The United States, China and Japan lead the ranking of the countries with the highest spending on research and development (R&D) in 2020, according to data from the Organization for Economic Cooperation and Development (OECD) referred to in an analysis by the U.S. Congress.
In terms of Purchasing Power Parity (PPP), the United States spent 720.9 billion dollars on R&D in 2020, followed by China (582.8 billion) and Japan (174.1 billion).
To note: research and development expenditures are those for creative work undertaken on a systematic basis to increase the stock of knowledge and the use of this knowledge to devise new applications.
With respect to this statistic, PPP is used to determine the relative value of different currencies and to adjust the data for different countries to a common currency that allows direct comparisons between them. Likewise, the data in the ranking for Australia, Switzerland and the United Kingdom correspond to 2019.
Research and development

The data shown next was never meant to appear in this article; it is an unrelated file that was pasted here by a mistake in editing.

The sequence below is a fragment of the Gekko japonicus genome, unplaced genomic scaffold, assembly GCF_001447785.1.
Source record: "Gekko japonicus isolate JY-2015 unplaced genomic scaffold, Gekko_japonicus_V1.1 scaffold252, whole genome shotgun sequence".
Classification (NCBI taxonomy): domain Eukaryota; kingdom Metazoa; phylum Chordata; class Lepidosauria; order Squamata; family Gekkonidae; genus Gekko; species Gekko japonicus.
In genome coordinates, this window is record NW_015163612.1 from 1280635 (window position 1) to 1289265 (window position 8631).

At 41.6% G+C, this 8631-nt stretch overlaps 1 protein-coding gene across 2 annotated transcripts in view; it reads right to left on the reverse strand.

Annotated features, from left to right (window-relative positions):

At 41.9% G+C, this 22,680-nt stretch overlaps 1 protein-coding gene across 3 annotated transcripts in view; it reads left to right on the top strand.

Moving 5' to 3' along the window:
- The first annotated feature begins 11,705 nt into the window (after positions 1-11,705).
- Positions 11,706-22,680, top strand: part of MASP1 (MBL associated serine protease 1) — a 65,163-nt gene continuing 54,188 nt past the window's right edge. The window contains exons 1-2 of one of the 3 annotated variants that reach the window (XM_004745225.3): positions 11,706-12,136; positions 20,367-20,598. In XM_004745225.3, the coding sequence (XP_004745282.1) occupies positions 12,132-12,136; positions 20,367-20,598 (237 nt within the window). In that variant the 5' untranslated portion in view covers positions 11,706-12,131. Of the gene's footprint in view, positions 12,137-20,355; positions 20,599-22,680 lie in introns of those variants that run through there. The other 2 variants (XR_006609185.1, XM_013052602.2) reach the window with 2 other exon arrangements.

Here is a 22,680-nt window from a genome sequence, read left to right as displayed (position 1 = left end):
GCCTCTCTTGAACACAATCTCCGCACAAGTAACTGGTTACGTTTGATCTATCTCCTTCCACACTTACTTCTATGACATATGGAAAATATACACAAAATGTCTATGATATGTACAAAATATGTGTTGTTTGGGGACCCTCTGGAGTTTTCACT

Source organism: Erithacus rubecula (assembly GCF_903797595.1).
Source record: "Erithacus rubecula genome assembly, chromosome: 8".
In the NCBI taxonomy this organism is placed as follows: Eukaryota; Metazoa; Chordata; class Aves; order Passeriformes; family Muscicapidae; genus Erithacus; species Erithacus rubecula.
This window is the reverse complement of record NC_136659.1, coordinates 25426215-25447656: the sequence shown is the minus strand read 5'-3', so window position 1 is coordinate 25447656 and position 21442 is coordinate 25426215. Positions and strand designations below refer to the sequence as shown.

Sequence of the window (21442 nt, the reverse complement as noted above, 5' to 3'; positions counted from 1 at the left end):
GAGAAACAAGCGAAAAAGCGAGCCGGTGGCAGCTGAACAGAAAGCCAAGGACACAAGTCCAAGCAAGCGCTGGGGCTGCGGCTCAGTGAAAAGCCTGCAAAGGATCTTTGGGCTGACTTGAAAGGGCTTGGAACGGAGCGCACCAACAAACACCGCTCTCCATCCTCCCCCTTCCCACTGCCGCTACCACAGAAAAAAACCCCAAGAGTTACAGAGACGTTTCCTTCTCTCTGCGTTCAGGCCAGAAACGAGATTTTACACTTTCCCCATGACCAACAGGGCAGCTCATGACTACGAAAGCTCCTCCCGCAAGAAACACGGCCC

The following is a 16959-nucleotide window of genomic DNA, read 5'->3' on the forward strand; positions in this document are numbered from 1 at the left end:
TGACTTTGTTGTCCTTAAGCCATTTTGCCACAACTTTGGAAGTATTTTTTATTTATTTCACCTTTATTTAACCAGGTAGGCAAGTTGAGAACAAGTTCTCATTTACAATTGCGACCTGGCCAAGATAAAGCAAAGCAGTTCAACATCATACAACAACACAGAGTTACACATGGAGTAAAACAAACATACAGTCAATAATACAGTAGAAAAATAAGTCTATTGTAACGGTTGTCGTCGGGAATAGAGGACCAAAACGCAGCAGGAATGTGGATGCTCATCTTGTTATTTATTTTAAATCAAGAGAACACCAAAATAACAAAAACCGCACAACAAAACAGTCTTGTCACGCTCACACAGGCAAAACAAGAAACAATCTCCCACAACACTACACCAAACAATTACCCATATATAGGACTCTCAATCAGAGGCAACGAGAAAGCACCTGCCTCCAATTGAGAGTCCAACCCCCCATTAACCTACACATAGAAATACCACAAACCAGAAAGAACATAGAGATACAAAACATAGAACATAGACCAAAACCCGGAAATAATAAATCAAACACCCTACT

The analysis shows that in 2020, global R&D spending was $2,352 trillion.
Together, the top 10 countries funding R&D in 2020 accounted for $1.999 trillion in R&D spending, 85.0% of the world total; the top 20 countries funding R&D accounted for $2.225 trillion, 94.6% of the world total.
Top R&D spending countries, 2020 (in billions of current PPP dollars)
R&D plays a critical role in advanced economies in areas such as economic growth and job creation, industrial competitiveness, national security, energy, agriculture, transportation, public health and welfare, environmental protection, and expanding the frontiers of understanding of human knowledge.
Consequently, according to the U.S. congressional analysis, businesses, governments, universities, non-profit organizations and other entities around the world have made significant investments in R&D.
Since 2000, total global R&D spending has more than tripled in current dollars, from $675 billion to $2.4 trillion in 2020.
The United States emerged as a world leader in science and technology in the second half of the 20th century.
During this period, U.S. public and private investments in R&D grew rapidly and helped propel the United States to a position of global economic leadership.
In 1960, the United States accounted for approximately 69% of global R&D funding.
By 2020, however, the U.S. share of global R&D spending had fallen to about 31 percent.